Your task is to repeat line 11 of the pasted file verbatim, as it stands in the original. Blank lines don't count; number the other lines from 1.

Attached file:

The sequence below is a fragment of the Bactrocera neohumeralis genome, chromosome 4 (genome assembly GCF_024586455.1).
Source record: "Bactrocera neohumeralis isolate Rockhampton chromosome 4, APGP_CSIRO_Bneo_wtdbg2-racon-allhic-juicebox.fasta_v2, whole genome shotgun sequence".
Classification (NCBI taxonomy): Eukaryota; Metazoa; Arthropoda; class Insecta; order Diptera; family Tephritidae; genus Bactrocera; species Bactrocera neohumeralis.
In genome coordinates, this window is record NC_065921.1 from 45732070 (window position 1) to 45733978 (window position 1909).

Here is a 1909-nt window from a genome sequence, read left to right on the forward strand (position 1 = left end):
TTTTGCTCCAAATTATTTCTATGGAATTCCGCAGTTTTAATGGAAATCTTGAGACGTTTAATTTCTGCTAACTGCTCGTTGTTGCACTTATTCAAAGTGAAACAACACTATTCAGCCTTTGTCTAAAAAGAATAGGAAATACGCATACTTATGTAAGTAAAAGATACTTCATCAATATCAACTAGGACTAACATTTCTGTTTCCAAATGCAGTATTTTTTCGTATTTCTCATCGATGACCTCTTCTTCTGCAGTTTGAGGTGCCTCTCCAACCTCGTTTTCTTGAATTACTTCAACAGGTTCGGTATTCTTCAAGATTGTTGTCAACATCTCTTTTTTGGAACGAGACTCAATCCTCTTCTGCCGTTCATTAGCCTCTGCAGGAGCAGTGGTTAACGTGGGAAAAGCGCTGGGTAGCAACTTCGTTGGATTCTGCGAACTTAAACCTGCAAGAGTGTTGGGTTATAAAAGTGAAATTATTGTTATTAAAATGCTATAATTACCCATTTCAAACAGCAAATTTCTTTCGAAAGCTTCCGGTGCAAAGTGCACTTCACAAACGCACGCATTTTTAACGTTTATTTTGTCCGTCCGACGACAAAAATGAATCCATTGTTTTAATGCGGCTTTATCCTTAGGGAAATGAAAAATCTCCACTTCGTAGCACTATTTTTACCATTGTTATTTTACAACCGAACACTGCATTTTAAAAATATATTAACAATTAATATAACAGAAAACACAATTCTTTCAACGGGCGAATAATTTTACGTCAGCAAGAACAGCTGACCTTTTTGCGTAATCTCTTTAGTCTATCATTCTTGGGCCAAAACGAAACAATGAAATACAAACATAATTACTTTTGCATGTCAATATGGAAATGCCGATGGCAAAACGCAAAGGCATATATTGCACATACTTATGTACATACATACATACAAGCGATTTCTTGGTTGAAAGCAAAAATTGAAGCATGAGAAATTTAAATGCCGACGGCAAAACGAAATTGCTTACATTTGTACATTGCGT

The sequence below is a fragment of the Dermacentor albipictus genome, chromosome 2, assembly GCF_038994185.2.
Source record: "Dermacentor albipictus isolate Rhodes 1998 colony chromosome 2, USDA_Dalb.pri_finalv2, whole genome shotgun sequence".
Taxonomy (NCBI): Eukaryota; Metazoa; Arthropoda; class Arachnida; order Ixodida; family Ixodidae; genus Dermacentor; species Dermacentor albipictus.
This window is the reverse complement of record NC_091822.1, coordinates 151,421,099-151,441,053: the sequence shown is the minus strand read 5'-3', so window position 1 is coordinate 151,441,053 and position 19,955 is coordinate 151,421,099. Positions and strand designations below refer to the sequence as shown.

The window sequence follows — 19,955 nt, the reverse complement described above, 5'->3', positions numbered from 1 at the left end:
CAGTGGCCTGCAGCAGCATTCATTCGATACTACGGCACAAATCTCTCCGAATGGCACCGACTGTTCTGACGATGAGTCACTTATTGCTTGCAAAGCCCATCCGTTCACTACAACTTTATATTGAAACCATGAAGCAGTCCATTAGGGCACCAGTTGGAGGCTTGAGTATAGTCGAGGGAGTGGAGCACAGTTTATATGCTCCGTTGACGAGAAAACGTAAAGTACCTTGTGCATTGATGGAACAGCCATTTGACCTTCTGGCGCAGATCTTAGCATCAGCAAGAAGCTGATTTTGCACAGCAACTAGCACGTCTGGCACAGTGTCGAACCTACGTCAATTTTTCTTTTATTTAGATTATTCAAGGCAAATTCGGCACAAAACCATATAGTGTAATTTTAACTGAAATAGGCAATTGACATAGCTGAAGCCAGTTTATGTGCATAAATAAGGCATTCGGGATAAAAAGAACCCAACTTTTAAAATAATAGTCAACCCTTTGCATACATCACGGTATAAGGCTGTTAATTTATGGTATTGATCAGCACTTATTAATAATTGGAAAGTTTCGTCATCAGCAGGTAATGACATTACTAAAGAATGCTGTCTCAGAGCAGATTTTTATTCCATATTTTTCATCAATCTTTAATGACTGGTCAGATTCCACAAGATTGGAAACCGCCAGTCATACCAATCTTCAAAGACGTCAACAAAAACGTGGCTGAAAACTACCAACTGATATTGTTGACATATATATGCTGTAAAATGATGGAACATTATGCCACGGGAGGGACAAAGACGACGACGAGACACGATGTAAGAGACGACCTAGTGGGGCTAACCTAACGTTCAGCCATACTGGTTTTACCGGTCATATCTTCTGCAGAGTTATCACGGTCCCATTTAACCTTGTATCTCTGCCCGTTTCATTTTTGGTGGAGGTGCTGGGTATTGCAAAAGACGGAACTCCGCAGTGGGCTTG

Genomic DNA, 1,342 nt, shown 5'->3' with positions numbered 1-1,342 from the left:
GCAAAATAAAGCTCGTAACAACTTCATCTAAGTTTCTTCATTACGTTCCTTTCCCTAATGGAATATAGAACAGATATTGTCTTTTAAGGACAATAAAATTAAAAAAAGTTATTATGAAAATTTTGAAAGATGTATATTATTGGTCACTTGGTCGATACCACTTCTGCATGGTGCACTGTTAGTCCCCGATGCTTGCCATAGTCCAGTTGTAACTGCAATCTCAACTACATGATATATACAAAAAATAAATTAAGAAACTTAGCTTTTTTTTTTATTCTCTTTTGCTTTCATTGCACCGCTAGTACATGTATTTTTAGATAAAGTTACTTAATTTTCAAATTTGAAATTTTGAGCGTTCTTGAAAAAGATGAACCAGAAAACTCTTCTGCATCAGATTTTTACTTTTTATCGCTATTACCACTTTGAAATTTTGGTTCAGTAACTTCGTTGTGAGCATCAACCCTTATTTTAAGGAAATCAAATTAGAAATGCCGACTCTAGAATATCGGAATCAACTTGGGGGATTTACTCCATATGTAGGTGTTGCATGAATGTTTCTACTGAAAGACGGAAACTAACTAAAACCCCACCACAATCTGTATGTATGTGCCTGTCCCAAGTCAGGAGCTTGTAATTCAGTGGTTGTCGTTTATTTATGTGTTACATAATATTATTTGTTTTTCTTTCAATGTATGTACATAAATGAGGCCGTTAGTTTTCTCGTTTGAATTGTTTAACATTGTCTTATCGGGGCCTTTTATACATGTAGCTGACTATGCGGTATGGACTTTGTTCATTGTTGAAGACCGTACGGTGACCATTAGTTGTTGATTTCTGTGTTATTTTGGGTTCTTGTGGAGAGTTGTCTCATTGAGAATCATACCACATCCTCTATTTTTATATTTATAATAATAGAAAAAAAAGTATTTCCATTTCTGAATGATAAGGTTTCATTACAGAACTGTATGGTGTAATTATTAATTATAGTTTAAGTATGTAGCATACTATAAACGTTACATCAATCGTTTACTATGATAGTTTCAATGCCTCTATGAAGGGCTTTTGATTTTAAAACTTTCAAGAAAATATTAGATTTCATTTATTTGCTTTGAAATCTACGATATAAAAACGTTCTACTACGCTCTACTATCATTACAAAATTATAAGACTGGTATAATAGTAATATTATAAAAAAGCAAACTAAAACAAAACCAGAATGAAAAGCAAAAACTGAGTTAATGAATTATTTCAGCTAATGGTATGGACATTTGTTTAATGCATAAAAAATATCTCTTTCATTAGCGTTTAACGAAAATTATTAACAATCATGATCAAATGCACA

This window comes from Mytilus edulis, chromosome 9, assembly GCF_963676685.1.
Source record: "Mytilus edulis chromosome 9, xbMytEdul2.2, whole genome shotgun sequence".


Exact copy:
The window sequence follows — 19,955 nt, the reverse complement described above, 5'->3', positions numbered from 1 at the left end: